At the dinner table, the three remaining members of our family sat side by side, but we were so emotionally distant from each other that we might as well have been on different continents. We were all thinking about the same thing—or the same person. I was thinking about the time when my dad had taken Hunter and me to the driving range at the golf course two towns away. Hunter had actually been better than I was and both of them had laughed at me as I missed ball after ball, swinging like a mad man. We’d had lunch at the club afterward and Hunter had spilled orange juice all over his new beige pants.
I was also thinking about the driver of that car, and imagining ways to kill him. I pulled myself up when the plans in my head started to become too detailed. I’d had my anger issues in the past, like everyone has, but I’d never really had to go after anyone before because, at five years old, my brother hadn’t really made many enemies. My father, on the other hand, well . . . he was a good man. He was looking away, staring at nothing, as my mom tried yet again to draw him into conversation. I attempted to concentrate for her sake, but my thoughts kept wandering down a track that I couldn’t see the end of. What I’ve noticed is that when women feel bad, they can’t eat. But my father and I were feeling just as bad, and we had three helpings of stew each.
The next two days passed slowly. Each day at school I kept my ears open and asked around for information. A name, an address, a licence plate—anything. The weird thing is that even though I go to a big school—huge because it’s first graders right through to seniors for all the surrounding towns—I still wasn’t finding anything. People were acting really nonchalant around me, and I got the feeling they were trying to hide something from me. Well, if they weren’t telling me, the cops certainly didn’t know yet. I was keeping an eye on the news too. But I felt pretty confident that I’d get wind of it before they did. When I came home from school both nights, I was raking through Facebook with a fine toothcomb, but everything was strangely quiet on the social media front. I didn’t have a Twitter. My mind was consumed by him.
One night, after hours of staring at the only computer screen in the house, clicking away and stalking my hardest, I pushed back in the old, three-legged office chair and bumped into my bed. I let out a big, frustrated sigh. According to the crappy computer’s tool bar it was already 2:36 A.M. Still nothing. I cracked my knuckles, agitated, and pounded my pillow with my fist. Wandering out to the kitchen in my socks, I got a glass and filled it slowly, trying not to wake the house. I stood there sipping the water and looking out the window above the sink at the snow falling. Did it ever stop in Montana? The fire was dying. One day I would go somewhere warm, out of this Godforsaken, podunk little town. Unexpectedly, I heard noises coming from my parents’ bedroom. I hadn’t intended to eavesdrop, exactly, but our walls were thin and I didn’t exactly move away as I heard their voices rise.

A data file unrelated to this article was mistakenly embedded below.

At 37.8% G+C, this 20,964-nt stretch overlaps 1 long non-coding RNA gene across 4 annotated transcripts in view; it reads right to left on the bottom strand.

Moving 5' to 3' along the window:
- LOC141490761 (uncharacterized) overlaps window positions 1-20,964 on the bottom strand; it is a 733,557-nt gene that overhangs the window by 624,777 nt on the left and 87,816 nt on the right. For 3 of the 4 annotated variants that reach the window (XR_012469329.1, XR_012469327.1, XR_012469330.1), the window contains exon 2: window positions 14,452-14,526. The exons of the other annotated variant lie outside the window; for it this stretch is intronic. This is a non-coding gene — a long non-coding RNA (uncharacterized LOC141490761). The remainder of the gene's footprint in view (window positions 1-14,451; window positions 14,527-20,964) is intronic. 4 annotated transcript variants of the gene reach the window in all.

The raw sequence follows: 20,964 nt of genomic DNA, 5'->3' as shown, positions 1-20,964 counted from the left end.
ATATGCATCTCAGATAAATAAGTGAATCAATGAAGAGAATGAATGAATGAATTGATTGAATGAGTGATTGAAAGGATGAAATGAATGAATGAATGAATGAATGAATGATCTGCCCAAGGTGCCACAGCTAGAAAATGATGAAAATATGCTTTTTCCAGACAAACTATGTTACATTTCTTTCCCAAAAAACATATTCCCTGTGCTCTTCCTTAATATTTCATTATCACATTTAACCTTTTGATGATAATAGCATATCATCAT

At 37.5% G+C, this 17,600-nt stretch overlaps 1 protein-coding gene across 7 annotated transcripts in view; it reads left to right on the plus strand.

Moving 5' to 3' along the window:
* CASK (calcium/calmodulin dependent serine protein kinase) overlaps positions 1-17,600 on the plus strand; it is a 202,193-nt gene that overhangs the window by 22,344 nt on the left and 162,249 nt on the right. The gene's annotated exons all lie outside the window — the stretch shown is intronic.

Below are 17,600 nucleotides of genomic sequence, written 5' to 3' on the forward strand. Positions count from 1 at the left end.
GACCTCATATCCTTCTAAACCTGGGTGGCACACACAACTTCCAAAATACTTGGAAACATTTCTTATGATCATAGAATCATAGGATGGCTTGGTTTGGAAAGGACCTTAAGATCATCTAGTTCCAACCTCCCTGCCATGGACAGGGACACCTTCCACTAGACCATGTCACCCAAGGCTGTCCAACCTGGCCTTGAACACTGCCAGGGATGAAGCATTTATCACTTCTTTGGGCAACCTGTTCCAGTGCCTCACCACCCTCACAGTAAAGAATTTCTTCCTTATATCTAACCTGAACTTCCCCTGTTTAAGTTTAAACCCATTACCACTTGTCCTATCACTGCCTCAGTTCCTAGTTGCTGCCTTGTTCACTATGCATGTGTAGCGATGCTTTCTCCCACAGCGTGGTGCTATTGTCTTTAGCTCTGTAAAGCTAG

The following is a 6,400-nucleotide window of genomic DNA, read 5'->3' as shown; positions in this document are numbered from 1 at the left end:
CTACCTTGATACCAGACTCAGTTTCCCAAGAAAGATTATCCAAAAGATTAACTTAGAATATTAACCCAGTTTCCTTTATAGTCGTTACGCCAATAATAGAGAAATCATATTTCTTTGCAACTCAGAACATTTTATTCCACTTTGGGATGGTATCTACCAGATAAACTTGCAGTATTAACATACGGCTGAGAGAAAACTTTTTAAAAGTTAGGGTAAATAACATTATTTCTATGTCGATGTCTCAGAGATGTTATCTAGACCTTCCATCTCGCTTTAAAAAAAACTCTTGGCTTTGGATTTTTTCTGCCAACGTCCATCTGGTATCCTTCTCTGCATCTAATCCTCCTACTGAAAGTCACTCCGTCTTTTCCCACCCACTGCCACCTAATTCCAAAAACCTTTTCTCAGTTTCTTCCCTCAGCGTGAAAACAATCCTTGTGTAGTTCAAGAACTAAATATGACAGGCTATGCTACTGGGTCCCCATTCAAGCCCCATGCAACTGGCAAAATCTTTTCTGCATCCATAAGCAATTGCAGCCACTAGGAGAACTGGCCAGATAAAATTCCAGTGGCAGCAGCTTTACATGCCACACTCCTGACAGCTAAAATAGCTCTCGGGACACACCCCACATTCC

“Alex, talk to your son. You can’t avoid him forever. I think you both need this.”
“I ain’t got nothing to say to him,” I heard my dad’s deeper voice reply. “He should’ve been watching the house. He should’ve been watching my son.”
My son. Like he’d only ever had one son. What was I—just a glorified babysitter? Come to think of it, I wasn’t even supposed to be babysitting that night. It was a big party. How was I to know? We heard the scream before anyone had even realised he was gone.
The next night, Mama asked us if we could go hunting again. “Baby, I’m clear out,” she said to me with a straight face. “The stuff you bring home tastes so good, and you know how hard up we are right now. It’s just a rough patch. Won’t be long ‘til we can buy all our meat again.”
On the way out of the house, I checked our industrial freezer that sat against the back wall of our double garage. To my surprise, it was almost full. Okay, so Mama was trying to get us to bond again, to ‘reconnect emotionally.’ Father-son quality time together. You know, all that stuff that moms like to talk about. We’ll see how that goes seeing as apparently the only son he had already got hit by a drunk driver. Was all that stuff he said to me growing up really just a big bunch of lies? I couldn’t believe it yet.
We drove to our favourite spot and headed out into the trees. We usually laughed and joked while we were hunting, but tonight I couldn’t think of a thing to say. He only said things like, “To your left there, a little deeper in the woods,” or “Good shot.” Never once did he call me son. Before the accident, I couldn’t remember the last time he’d called me Lucas.
After about an hour and a half, when we would usually only be half way through, he turned to me and looked past my shoulder, saying, “I’m about done for the night. You wanna call it quits or keeping on lookin’?”
“I don’t care, Alex,” I said.
“Now wait just a minute,” my dad began in a disgruntled voice, coming around to stand in front of me. I glanced up to see his knees as I knelt tying the feet of a young deer carcass together. “No matter how bad things might be right now, I’m still your father.” So he was trying to pull rank. Playing the dad card.
Well, hell. Two could play at that game.
“Still my father?” I snarled. “Is that why you haven’t looked at me all week? Ever since—” I swallowed hard, biting back a mix of vomit and saliva. “Ever since then, you’ve totally ignored me. It’s like I’m dead to you or something!”
“Lucas, it’s not like that.” My dad’s voice rose. “This is a hard time for everyone . . .”